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New Evidence Suggests Comcast Prioritizing Its Own Streamed Content; Usage Cap Must Go

Growing questions are being raised about whether Comcast is violating FCC and Department of Justice policies that prohibit the cable company from prioritizing its own content traffic over that of its competitors.

Comcast’s Xfinity Xbox app offers Comcast customers access to Xfinity online video content without eating into their monthly 250GB Internet usage allowance. Netflix has called that exemption unfair, because its content does count against Comcast’s usage cap. New evidence now suggests Comcast may also be prioritizing the delivery of its Xfinity content over other broadband traffic, a true Net Neutrality violation if proven true.

Bryan Berg, founder and chief technology officer at MixMedia, believes he has found proof the cable company is giving its own video content preferential treatment, in this somewhat-technical finding published on his blog:

What I’ve concluded is that Comcast is using separate DOCSIS service flows to prioritize the traffic to the Xfinity Xbox app. This separation allows them to exempt that traffic from both bandwidth cap accounting and download speed limits. It’s still plain-old HTTP delivering MP4-encoded video files, just like the other streaming services use, but additional priority is granted to the Xfinity traffic at the DOCSIS level. I still believe that DSCP values I observed in the packet headers of Xfinity traffic is the method by which Comcast signals that traffic is to be prioritized, both in their backbone and regional networks and their DOCSIS network.

Berg also contends Comcast’s earlier explanation that its Xfinity content should be exempt from its usage cap because it travels over the company’s private Internet network is also flawed:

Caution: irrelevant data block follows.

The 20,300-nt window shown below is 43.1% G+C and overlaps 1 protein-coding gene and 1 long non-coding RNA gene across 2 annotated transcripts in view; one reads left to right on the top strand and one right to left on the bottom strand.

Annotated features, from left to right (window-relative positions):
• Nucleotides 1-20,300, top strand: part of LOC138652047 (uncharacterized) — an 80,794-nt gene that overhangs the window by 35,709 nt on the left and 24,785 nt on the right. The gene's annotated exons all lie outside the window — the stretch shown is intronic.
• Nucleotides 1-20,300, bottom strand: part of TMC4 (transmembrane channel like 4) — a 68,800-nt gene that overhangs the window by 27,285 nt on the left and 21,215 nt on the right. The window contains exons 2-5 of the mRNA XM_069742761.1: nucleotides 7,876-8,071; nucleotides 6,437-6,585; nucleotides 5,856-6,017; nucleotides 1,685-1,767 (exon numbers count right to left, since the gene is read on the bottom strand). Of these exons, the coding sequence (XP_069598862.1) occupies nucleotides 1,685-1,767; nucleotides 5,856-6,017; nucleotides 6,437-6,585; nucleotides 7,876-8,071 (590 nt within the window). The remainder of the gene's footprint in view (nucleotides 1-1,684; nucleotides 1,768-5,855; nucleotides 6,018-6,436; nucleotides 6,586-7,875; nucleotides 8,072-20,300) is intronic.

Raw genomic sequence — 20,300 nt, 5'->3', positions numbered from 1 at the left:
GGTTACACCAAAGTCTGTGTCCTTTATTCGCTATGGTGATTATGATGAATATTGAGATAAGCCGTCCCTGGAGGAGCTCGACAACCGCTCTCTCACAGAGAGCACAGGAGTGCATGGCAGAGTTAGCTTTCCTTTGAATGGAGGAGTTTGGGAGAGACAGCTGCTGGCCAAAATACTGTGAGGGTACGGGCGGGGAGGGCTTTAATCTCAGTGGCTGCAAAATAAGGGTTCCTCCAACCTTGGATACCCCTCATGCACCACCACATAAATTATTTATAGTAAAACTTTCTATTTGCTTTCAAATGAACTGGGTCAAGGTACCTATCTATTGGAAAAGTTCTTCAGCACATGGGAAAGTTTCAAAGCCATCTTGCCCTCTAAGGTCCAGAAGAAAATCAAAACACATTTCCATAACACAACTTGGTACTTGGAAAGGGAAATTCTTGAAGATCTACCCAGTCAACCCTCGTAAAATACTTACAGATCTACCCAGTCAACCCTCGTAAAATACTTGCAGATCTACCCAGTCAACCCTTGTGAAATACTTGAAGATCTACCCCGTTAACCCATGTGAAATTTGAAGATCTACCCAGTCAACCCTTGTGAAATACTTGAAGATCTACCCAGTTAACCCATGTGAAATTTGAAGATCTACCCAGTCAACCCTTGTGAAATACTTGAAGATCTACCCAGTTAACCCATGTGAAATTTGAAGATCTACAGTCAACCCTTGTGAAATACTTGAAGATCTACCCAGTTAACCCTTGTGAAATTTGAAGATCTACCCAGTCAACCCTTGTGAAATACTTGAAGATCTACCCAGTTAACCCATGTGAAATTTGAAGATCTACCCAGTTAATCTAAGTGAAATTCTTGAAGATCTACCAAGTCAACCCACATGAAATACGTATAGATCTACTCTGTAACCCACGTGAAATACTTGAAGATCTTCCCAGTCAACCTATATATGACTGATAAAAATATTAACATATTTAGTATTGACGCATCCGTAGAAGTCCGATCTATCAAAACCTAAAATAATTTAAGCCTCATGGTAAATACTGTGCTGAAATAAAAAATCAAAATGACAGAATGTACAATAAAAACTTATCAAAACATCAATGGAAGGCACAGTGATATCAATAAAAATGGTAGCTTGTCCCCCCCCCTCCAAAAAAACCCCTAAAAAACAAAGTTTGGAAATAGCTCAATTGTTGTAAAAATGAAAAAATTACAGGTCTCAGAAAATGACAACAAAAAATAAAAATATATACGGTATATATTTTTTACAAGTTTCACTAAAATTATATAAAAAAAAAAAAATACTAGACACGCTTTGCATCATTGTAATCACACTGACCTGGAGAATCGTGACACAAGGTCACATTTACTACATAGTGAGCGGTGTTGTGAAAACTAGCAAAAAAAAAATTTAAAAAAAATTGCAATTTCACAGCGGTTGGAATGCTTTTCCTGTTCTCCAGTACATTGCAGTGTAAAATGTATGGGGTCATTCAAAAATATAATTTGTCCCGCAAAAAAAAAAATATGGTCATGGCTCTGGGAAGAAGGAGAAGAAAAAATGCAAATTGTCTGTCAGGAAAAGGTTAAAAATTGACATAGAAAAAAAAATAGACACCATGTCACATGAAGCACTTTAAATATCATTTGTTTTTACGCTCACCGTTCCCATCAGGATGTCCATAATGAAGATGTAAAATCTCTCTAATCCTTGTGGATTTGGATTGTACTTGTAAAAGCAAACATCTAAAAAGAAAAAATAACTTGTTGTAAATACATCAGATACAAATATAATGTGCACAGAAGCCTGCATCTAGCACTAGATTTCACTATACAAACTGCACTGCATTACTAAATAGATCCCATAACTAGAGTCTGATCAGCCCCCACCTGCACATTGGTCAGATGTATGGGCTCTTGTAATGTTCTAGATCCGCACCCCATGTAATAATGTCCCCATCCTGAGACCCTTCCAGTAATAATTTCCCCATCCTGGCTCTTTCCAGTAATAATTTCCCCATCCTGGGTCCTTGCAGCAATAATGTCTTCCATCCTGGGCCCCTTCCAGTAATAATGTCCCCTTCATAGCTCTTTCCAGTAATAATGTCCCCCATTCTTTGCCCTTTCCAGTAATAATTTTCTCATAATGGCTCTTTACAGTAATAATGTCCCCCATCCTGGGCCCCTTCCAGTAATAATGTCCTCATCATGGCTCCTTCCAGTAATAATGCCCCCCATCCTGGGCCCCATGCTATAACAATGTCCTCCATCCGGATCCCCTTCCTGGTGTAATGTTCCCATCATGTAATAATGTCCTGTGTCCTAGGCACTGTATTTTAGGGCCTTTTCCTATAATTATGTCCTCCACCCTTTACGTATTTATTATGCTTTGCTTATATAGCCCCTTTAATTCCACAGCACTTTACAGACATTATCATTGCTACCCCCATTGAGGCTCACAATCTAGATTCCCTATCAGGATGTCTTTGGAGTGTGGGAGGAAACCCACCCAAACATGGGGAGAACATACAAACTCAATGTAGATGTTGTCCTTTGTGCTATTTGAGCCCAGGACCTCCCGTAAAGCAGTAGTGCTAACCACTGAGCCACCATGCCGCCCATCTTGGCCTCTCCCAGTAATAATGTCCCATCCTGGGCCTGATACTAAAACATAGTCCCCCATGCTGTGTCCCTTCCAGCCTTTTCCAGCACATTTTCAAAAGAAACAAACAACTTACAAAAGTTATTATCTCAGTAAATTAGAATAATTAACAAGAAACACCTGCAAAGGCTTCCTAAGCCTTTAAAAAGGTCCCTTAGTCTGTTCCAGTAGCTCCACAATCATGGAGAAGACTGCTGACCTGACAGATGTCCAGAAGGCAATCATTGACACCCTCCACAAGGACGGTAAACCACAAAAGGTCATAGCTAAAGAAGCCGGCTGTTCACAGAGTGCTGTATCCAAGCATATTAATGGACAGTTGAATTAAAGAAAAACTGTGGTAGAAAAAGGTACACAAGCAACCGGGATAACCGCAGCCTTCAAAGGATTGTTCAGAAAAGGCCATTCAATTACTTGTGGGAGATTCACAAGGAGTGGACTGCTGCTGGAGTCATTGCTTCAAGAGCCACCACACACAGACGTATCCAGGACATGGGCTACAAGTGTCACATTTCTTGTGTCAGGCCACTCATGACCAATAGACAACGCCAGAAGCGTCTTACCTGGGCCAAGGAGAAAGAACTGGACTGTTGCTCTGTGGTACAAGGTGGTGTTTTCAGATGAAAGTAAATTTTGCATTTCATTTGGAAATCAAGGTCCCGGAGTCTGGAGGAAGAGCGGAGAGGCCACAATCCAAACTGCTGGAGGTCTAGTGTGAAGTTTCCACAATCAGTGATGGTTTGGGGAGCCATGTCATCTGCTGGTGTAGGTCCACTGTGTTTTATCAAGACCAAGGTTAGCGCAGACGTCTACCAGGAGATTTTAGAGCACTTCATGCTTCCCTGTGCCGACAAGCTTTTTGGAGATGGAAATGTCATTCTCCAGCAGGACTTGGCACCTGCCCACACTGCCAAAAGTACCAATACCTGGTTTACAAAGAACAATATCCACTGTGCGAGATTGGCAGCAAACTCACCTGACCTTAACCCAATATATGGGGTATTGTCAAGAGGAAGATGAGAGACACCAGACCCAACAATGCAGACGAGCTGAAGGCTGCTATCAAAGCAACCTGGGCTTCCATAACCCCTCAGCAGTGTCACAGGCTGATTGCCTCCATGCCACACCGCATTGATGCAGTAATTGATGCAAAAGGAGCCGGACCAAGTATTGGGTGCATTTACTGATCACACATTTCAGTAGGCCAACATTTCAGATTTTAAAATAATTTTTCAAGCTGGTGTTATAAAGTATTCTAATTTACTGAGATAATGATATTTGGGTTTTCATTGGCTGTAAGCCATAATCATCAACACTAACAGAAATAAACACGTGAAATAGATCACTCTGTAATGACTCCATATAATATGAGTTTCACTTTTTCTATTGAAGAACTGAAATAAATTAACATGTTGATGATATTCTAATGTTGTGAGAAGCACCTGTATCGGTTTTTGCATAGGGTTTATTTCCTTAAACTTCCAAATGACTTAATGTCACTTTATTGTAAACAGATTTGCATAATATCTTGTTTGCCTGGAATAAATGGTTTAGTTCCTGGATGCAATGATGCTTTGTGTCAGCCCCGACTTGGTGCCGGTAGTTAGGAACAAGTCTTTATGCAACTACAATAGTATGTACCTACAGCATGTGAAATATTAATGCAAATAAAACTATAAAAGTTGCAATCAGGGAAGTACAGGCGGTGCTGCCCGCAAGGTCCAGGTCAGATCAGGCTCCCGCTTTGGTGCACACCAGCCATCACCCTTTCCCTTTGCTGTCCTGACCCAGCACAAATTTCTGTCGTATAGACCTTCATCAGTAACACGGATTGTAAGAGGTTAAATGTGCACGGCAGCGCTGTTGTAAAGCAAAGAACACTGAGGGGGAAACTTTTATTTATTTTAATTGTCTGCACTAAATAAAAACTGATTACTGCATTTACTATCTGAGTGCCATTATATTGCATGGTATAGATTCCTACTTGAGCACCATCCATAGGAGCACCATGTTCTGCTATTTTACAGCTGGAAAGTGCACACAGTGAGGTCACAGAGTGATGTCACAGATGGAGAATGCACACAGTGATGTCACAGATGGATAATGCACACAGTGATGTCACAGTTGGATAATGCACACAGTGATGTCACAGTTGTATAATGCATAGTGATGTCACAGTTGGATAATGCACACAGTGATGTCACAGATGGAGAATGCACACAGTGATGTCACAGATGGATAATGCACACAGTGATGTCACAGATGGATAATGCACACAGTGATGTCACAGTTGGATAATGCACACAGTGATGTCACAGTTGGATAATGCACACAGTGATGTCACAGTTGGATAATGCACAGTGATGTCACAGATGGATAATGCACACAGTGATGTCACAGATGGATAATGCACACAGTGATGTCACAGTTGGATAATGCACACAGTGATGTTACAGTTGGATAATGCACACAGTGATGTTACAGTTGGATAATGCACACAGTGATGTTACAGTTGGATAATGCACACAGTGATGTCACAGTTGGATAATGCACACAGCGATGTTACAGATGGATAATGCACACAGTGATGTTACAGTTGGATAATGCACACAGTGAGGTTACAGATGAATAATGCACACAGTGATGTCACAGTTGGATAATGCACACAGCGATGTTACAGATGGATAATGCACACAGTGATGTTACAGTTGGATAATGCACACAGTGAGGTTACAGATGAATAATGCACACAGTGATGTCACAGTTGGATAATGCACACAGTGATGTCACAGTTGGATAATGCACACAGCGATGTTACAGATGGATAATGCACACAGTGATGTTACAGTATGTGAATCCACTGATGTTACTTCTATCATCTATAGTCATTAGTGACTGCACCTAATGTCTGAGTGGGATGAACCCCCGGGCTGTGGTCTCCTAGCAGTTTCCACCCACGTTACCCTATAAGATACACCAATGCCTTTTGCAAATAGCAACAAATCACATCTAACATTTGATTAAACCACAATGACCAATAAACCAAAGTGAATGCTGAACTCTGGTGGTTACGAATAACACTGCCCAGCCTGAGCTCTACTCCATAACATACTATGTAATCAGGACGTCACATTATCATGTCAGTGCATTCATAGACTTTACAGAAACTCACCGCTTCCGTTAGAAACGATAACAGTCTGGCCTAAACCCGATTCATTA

In addition, contrary to what has been widely speculated, the Xfinity traffic is not delivered via separate, dedicated downstream channel(s)—it uses the same downstream channels as regular Internet traffic.


Broadband traffic management is of growing interest to Internet Service Providers, who contend it can be used to manage Internet traffic more efficiently and improve speed and time-sensitive online applications like streamed video, online phone calls, and similar services. But manufacturers of traffic management equipment also market the technology to ISPs who want to favor certain kinds of content while de-prioritizing or even throttling the speed of non-preferred content. The technology can also differentiate traffic that counts against a monthly usage cap, and traffic that does not.

Quality of Service (QoS) technology can be used to improve the customer’s online experience or help a provider launch Internet Overcharging and speed throttling schemes that can heavily discriminate against “undesirable” online traffic.

Berg further found that when he saturated his 25Mbps Comcast broadband connection, traffic from providers like Netflix suffered due to the bandwidth constraints.  Because he flooded his connection, Netflix buffered additional content (slowing his stream start time) and reduced the bitrate of the video (which can dramatically reduce the picture quality at slower speeds). But when he launched Xfinity video streaming, that traffic was unaffected by his saturated connection. In fact, he discovered Xfinity traffic was exempted from his normal download speed limit, allowing his connection to exceed 25Mbps.

While that works great for Xfinity fans who do not want their videos degraded when other household members are online, it is inherently unfair to competitors like Netflix who are forced to reduce the quality of your video stream to compensate for lower available bandwidth.

According to the consent decree which governs the merger of the cable operator with NBC-Universal, prioritizing traffic in this way is a no-no when the company also engages in Internet Overcharging schemes, namely its arbitrary usage cap:

“If Comcast offers consumers Internet Access Service under a package that includes caps, tiers, metering, or other usage-based pricing, it shall not measure, count, or otherwise treat Defendants’ affiliated network traffic differently from unaffiliated network traffic. Comcast shall not prioritize Defendants’ Video Programming or other content over other Persons’ Video Programming or other content.”